While no information on the outcome of the meeting is yet available, there is only a slight chance that such an idea could be actually translated into action with the Israeli Foreign Ministry reportedly warning of repercussions.
“The professional opinion that will be presented is that Israel is signatory to an agreement with the UN and other international conventions under which the UN headquarters is granted diplomatic immunity,” a senior Foreign ministry source said ahead of the meeting, as cited by Haaretz.
The unnamed official added that the Foreign Ministry would remind Culture and Sports Minister Miri Regev, who has been a driving force behind the initiative, and the like-minded ministerial officials, of the necessity to heed international treaties.
The adverse consequences can be avoided in only one case, he said, which, however, appears to be highly unlikely.
“The only way to expel the UN headquarters from the Armon Hanatziv neighborhood is if the UN decides to vacate it on its own accord," the ministry was expected to warn, according to the official.
The controversial proposal from within Israel’s power circles was triggered by an Arab-sponsored resolution passed by the UN culture body, the UNESCO, last week, provoking massive backlash in Israel.
The resolution, introduced by Algeria, Egypt, Lebanon, Morocco, Oman, Qatar and Sudan and passed by UNESCO on Tuesday saw 22 countries casting their votes for the motion versus 10 against. Three countries did not attend the vote while a majority, 23 representatives, declared their abstention.
The document chastised Israel for its rampant construction activity in East Jerusalem, in particular, calling out “Israeli occupying authorities” for their failure to “cease the persistent excavations, tunneling, works and projects in East Jerusalem, particularly in the Old City of Jerusalem, which are illegal under international law."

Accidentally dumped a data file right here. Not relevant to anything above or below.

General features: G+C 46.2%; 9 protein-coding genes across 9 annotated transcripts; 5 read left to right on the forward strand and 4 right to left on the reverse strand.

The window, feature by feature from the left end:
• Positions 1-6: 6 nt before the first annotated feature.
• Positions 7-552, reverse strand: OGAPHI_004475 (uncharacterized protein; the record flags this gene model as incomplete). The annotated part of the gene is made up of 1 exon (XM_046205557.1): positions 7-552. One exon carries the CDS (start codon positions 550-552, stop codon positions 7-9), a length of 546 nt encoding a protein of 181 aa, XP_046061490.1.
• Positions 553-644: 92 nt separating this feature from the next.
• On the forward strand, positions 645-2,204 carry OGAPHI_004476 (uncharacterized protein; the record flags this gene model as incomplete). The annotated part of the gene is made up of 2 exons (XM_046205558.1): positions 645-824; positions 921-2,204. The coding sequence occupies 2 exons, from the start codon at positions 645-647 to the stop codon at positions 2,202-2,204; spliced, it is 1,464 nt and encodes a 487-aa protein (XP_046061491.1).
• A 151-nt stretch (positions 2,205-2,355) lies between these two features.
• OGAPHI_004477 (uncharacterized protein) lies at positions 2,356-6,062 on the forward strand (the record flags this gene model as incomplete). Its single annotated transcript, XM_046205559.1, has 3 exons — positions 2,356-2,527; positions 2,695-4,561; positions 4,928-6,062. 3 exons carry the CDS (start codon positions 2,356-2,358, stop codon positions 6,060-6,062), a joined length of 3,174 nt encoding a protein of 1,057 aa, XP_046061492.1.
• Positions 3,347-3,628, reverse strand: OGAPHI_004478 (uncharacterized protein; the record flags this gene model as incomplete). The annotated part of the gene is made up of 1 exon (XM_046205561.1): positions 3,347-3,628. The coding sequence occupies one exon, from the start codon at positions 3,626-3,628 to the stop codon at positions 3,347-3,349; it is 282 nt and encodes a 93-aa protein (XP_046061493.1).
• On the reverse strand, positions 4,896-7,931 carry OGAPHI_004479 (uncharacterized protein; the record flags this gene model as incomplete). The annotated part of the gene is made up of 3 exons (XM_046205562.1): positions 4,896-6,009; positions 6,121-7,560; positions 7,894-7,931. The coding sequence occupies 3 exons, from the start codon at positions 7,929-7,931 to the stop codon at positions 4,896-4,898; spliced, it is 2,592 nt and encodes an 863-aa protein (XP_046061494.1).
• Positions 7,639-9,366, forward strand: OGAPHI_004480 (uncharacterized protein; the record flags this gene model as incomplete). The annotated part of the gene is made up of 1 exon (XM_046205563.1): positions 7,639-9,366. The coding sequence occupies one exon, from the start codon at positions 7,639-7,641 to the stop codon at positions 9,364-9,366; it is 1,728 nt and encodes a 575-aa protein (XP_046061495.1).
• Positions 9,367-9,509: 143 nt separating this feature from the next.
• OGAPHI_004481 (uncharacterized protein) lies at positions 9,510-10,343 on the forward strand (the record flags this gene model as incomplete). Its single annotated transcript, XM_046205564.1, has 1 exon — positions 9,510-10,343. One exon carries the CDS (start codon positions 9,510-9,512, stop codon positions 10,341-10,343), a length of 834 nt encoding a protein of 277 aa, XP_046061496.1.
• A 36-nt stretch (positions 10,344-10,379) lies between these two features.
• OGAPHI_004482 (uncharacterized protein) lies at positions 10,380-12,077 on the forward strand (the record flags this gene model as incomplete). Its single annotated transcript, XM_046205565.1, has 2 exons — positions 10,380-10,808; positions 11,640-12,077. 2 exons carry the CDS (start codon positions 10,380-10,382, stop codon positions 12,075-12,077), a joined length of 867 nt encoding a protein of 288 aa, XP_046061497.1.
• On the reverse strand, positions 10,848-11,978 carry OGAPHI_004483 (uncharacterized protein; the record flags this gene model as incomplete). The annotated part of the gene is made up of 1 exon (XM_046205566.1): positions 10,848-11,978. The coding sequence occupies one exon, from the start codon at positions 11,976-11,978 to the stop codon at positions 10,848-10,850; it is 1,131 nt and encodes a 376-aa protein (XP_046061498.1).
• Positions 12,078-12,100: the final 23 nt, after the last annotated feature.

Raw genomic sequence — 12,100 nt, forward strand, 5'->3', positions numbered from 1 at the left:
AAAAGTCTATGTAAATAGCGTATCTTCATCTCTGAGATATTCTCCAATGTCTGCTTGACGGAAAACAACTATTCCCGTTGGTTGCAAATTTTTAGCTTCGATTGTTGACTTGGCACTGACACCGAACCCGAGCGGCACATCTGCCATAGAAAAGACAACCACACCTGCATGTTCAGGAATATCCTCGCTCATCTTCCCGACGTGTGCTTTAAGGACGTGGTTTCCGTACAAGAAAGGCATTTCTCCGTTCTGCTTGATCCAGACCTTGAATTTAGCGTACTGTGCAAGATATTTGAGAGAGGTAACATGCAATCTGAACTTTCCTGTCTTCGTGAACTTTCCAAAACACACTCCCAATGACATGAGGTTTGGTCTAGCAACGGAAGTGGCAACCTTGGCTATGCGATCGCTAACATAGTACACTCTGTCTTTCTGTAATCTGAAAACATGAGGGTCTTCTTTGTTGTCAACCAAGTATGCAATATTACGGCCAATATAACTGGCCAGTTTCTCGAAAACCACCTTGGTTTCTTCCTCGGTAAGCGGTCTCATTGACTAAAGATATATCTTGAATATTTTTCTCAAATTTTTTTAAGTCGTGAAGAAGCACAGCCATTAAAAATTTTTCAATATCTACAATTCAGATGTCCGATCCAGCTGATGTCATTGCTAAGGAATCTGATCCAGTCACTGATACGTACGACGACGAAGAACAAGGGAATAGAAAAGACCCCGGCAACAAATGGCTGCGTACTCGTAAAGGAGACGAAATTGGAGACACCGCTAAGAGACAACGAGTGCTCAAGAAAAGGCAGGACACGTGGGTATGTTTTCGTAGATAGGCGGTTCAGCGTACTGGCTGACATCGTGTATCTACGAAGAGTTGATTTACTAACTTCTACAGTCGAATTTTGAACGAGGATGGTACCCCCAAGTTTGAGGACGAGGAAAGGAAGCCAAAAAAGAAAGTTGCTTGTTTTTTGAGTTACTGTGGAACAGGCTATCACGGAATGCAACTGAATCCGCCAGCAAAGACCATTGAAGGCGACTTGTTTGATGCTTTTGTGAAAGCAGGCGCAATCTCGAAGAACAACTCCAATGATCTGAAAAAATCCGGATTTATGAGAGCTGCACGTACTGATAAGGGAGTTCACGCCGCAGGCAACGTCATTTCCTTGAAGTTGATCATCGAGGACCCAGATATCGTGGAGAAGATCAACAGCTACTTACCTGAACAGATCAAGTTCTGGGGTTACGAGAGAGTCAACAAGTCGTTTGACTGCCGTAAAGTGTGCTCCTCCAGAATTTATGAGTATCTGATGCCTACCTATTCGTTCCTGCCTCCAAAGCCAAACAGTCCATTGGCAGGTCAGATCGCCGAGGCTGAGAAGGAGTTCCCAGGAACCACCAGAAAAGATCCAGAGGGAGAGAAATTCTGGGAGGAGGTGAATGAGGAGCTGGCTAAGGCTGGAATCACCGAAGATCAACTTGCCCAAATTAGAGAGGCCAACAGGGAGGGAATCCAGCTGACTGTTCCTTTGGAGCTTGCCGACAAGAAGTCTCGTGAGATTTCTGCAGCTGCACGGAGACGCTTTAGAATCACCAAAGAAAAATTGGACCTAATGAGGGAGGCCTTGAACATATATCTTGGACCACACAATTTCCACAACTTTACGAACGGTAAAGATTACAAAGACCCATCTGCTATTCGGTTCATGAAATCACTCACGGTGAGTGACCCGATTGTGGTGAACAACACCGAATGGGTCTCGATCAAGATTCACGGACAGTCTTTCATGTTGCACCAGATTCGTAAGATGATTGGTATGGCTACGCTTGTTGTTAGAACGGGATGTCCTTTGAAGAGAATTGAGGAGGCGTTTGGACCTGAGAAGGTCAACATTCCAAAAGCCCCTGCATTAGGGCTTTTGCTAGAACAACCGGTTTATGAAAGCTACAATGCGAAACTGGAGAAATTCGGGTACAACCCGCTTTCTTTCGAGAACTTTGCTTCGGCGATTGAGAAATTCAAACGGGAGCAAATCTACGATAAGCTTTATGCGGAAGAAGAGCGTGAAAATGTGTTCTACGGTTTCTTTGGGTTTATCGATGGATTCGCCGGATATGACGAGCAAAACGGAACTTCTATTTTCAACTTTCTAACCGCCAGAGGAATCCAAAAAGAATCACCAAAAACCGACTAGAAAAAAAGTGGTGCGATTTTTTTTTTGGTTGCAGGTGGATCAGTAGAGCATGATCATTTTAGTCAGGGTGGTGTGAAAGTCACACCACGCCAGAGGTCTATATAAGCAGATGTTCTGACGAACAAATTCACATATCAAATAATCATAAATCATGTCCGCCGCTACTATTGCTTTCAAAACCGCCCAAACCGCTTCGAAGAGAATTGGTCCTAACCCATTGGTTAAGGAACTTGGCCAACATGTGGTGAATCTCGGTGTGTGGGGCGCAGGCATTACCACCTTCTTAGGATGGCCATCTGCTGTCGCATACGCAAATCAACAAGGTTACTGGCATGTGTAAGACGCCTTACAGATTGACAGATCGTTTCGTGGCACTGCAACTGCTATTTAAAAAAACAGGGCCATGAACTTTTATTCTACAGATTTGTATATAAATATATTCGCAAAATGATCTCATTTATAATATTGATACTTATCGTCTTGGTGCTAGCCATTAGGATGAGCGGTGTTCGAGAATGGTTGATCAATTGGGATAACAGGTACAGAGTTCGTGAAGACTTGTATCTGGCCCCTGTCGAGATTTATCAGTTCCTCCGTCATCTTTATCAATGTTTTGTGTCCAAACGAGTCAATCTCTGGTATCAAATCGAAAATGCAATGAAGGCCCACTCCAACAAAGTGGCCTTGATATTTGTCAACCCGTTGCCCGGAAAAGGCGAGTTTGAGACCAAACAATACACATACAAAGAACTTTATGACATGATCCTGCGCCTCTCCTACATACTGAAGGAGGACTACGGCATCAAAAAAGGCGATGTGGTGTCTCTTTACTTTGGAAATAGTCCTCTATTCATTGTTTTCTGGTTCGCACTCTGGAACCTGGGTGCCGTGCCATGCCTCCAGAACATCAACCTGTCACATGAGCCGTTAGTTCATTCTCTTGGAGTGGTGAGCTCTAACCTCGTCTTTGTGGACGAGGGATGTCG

It went on to stress that all steps by the Israeli authorities that “have altered or purport to alter the character and status” Jerusalem should be deemed “null and void and must be rescinded forthwith.”
The resolution and its wording immediately drew ire from the Israeli officials, with Israeli PM Benjamin Netanyahu blasting it as a “delusional resolution” and a “harassment” which “has a price.”
Following up his menacing words with a deed, Netanyahu announced that he had tasked the Foreign Ministry to cut $1 million form the Israeli funds bound to the UN.
Israel is no stranger to such penalties in response to what it perceives as hostile actions on the part of the UN. Back in March, the Israeli government already employed a similar measure, slashing $2 million from its annual UN contribution, citing “hostile resolutions” by UN’s Human Rights Council (UNHRC).
The Israeli Foreign Ministry, which was later the one calling for restraint, also took aim at the resolution, referring to it as an "unnecessary politicization of UNESCO.”
Regev then went even further, saying that there is no point of harboring a UN compound in East Jerusalem, claiming that Israeli authorities “have been sovereign in the city for 50 years, so there is no need for UN monitors.”
“They were given use of the compound to oversee the ceasefire agreement from the Six-Day War. It’s an agreement that is no longer relevant. This saga has to end,” the minister said last week in an interview to Israel’s Channel 2, as cited by The Jerusalem Post.
Contrary to the outrage voiced by Tel Aviv, Palestine hailed the resolution. In a statement, following the vote, Palestine’s Ministry of Foreign Affairs commended the organization for not caving in to “the campaign of intimidation, political bullying, and misinformation” it said Israel was waging to undermine the discussion and deflect attention “from the real and important issues addressed in the resolution.”
The UN headquarters is in Armon Hanatzv, a neighborhood in southern East Jerusalem, hosting officers of the United Nations Truce Supervision Organization (UNTSO), those of UNESCO and the UN special coordinator for the Middle East peace process.